Learn more about workplace hazards.

Dangerous and unsafe work

As a worker, you're expected to do your best to protect your own and your co-workers' health and safety. This means looking out for unsafe work conditions or imminent danger. An imminent danger is a:

  • danger that's not normal for that job, or
  • danger under which a person engaged in that job would not normally carry out their work

If you come across a situation at work you think is unsafe, ask yourself:

Is this situation putting me or my coworkers in imminent danger?

If the answer is YES:

  • don't do the work
  • remove yourself from the situation and report it to your supervisor
  • your employer must deal with the issue and eliminate the imminent danger

If the answer is NO, but it's an unsafe work condition:

  • discuss the unsafe work with your supervisor and determine if there's a way the task can be done safely

Show Answer Protect yourself and others

Will I receive job training?

Your employer must make sure you have the training and the skills to do your work safely. If you're still learning, you must be under direct supervision of someone with these skills. Before taking on a job by yourself, make sure you have the necessary skills to get it done safely.

Do we have safety meetings?

Some employers will have health and safety meetings, but this is not required in Alberta. If your employer does this, it's a sign of their commitment to your health and safety.

Is there safety equipment?

When it comes to safety equipment, the law only requires employers to provide personal protective equipment (PPE) where there's a breathing hazard or legal noise limits are exceeded. If PPE is necessary, your employer is required to make sure you use it.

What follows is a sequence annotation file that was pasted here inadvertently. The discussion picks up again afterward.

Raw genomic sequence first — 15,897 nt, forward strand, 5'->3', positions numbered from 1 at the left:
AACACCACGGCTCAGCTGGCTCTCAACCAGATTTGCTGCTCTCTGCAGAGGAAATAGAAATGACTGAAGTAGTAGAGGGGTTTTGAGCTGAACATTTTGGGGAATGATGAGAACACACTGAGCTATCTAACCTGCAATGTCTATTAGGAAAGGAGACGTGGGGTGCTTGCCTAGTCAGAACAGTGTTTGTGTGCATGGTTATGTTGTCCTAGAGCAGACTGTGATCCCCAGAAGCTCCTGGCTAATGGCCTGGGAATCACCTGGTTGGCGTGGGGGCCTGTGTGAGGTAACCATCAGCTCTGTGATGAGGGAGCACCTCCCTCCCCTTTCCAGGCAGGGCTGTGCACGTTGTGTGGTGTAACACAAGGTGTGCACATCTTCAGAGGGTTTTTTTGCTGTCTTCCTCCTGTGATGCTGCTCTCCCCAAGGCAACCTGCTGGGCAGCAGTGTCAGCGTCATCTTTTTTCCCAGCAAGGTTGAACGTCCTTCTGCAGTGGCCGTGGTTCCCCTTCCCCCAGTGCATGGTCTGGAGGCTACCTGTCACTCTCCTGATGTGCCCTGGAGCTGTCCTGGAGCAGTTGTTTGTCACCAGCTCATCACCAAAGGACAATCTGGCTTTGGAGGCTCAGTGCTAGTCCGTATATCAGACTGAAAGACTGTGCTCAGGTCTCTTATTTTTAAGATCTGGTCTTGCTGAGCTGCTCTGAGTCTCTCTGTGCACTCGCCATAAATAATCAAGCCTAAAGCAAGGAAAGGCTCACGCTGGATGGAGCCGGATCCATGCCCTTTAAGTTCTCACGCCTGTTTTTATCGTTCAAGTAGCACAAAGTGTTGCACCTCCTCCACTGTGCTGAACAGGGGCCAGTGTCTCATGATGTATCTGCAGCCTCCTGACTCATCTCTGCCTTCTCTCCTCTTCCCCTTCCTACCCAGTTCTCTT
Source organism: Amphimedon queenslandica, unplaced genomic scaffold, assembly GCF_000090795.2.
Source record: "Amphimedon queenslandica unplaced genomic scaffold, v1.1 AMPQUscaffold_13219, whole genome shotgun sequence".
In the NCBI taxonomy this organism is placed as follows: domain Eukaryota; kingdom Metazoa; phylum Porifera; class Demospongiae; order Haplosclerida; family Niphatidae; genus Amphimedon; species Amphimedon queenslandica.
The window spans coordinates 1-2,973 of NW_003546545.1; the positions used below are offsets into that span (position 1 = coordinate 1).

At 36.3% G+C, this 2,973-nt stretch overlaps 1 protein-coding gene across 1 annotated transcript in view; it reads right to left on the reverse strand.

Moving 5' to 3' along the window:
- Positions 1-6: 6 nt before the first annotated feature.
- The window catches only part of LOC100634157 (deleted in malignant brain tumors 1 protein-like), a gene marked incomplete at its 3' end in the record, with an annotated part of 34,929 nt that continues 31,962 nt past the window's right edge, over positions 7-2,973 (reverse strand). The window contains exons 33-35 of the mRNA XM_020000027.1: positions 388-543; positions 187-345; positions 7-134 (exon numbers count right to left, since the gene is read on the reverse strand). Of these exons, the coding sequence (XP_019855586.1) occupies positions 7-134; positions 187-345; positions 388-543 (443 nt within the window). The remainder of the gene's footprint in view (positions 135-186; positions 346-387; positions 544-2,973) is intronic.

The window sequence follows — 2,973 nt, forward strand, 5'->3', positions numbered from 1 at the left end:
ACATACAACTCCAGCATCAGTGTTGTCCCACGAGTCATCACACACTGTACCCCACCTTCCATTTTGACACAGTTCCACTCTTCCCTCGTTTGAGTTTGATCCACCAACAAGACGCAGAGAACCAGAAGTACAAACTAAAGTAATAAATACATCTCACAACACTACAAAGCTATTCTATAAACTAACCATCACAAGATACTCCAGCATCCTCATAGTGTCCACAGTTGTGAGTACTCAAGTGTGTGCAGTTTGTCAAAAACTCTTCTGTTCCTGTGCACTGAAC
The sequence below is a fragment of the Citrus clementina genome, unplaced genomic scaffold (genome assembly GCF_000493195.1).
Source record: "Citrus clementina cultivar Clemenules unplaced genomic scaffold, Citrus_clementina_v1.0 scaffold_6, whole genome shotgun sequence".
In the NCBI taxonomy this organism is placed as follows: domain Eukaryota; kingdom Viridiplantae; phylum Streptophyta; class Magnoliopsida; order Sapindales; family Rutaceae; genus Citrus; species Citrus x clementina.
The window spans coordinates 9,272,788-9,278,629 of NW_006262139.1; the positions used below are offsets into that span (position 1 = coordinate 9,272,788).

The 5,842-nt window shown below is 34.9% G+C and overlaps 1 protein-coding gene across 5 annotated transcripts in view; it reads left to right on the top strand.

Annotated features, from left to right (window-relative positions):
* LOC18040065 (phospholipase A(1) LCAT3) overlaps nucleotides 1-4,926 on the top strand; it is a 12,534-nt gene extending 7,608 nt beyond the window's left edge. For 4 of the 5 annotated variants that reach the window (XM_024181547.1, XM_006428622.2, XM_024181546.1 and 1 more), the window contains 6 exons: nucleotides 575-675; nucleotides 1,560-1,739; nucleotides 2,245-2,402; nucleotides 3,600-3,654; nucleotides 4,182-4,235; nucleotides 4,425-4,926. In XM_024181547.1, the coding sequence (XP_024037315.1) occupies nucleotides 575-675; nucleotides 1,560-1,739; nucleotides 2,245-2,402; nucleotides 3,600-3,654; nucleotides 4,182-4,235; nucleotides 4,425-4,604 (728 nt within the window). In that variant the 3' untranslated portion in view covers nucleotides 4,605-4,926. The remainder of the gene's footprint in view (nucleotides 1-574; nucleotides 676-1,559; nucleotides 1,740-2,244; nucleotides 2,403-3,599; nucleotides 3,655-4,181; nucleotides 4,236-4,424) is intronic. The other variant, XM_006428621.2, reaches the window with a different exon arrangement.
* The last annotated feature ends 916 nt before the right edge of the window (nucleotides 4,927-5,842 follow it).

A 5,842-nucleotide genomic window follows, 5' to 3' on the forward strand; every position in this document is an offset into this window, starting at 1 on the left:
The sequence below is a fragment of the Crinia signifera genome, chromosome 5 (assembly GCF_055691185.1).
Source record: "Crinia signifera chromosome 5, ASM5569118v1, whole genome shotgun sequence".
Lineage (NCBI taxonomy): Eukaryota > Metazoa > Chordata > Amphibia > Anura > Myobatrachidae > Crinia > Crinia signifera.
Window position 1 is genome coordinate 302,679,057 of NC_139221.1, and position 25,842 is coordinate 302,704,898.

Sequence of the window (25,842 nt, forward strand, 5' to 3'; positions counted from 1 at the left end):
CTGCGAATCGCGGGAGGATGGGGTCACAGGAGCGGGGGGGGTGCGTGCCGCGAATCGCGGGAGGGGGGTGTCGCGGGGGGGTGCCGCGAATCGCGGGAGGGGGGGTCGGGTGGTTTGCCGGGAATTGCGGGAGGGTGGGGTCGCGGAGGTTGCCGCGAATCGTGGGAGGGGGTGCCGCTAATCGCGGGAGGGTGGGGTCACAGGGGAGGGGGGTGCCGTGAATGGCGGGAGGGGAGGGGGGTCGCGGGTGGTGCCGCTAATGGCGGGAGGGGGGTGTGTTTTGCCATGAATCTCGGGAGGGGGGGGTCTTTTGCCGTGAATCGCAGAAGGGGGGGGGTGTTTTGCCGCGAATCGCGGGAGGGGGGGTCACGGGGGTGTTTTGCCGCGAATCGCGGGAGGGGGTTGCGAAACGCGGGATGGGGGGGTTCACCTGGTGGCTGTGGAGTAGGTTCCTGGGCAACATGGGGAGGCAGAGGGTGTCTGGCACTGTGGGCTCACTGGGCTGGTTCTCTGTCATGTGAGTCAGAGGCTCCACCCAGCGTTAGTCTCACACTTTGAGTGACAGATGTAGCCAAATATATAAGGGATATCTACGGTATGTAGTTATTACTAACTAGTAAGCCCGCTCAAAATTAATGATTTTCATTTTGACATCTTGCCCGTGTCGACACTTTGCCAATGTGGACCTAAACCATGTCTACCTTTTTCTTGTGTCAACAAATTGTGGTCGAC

However, employers are NOT required to provide:

  • hard hats
  • safety boots
  • flame resistant clothing
  • eye protection

Emergency training

Is there emergency training? When?

Your employer must train you in emergency procedures – in the case of fire, chemical spills, etc. Special training is required before working with chemicals.

Where are the fire extinguishers, first aid kits, emergency equipment? Who is the first aid person?

Employers must control hazards in the workplace by providing fire extinguishers and other special equipment on-site. You must be shown where this equipment is and how to use it.

On-site first aid equipment is required by law, and most employers are required to have people present with first aid training. Find out where the first aid equipment is and who the first aid responders are.

Show Answer Get help

Who do I ask if I have a health and safety question?

If you have a health or safety question, the first person to ask is your employer or supervisor because they know your workplace best.

You can also contact OHS. It’s free and confidential.

What if I'm injured?

  1. Get first aid: If you’re injured, find someone to give you first aid immediately.
  2. Report the incident: Even if you think your injury is small or no big deal, it’s important to report it. Telling your employer will help them improve workplace health and safety practices.

    If you injure yourself at work, no matter how minor, ask your employer for an injury report form. If you require medical aid beyond first aid, you also need to fill out a WCB Report.

    Some incidents need to be reported to Alberta OHS. Find out what types of workplace incidents need to be reported..
Created:
Modified: 2017-07-14
PID: 5373